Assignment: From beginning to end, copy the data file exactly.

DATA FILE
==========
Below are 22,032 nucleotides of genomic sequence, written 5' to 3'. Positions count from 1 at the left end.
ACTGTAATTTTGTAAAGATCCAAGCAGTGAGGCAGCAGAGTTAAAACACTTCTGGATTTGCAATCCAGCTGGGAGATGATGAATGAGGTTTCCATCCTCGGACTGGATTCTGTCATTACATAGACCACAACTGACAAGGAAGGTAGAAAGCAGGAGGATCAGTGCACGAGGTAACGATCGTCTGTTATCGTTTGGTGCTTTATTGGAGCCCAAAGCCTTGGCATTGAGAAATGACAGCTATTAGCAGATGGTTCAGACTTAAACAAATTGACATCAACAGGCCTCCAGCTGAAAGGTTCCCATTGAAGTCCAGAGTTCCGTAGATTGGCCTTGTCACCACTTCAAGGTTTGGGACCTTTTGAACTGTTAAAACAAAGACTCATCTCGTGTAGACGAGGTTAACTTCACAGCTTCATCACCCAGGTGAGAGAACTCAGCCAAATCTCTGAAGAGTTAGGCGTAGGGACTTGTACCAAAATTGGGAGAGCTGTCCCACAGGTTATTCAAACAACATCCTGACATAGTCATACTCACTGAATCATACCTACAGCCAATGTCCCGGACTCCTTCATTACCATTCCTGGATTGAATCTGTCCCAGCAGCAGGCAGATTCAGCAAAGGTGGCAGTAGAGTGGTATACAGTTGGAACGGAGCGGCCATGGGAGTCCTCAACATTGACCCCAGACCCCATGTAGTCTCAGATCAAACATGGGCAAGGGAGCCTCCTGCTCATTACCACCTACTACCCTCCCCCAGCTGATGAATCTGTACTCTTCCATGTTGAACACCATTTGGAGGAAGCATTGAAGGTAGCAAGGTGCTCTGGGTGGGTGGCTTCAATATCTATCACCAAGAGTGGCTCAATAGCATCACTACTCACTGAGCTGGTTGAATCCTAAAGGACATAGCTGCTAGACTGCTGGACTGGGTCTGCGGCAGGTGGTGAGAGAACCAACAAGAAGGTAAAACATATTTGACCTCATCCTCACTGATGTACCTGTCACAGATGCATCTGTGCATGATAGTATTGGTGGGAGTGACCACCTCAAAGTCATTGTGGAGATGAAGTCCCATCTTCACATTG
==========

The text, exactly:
Below are 22,032 nucleotides of genomic sequence, written 5' to 3'. Positions count from 1 at the left end.
ACTGTAATTTTGTAAAGATCCAAGCAGTGAGGCAGCAGAGTTAAAACACTTCTGGATTTGCAATCCAGCTGGGAGATGATGAATGAGGTTTCCATCCTCGGACTGGATTCTGTCATTACATAGACCACAACTGACAAGGAAGGTAGAAAGCAGGAGGATCAGTGCACGAGGTAACGATCGTCTGTTATCGTTTGGTGCTTTATTGGAGCCCAAAGCCTTGGCATTGAGAAATGACAGCTATTAGCAGATGGTTCAGACTTAAACAAATTGACATCAACAGGCCTCCAGCTGAAAGGTTCCCATTGAAGTCCAGAGTTCCGTAGATTGGCCTTGTCACCACTTCAAGGTTTGGGACCTTTTGAACTGTTAAAACAAAGACTCATCTCGTGTAGACGAGGTTAACTTCACAGCTTCATCACCCAGGTGAGAGAACTCAGCCAAATCTCTGAAGAGTTAGGCGTAGGGACTTGTACCAAAATTGGGAGAGCTGTCCCACAGGTTATTCAAACAACATCCTGACATAGTCATACTCACTGAATCATACCTACAGCCAATGTCCCGGACTCCTTCATTACCATTCCTGGATTGAATCTGTCCCAGCAGCAGGCAGATTCAGCAAAGGTGGCAGTAGAGTGGTATACAGTTGGAACGGAGCGGCCATGGGAGTCCTCAACATTGACCCCAGACCCCATGTAGTCTCAGATCAAACATGGGCAAGGGAGCCTCCTGCTCATTACCACCTACTACCCTCCCCCAGCTGATGAATCTGTACTCTTCCATGTTGAACACCATTTGGAGGAAGCATTGAAGGTAGCAAGGTGCTCTGGGTGGGTGGCTTCAATATCTATCACCAAGAGTGGCTCAATAGCATCACTACTCACTGAGCTGGTTGAATCCTAAAGGACATAGCTGCTAGACTGCTGGACTGGGTCTGCGGCAGGTGGTGAGAGAACCAACAAGAAGGTAAAACATATTTGACCTCATCCTCACTGATGTACCTGTCACAGATGCATCTGTGCATGATAGTATTGGTGGGAGTGACCACCTCAAAGTCATTGTGGAGATGAAGTCCCATCTTCACATTG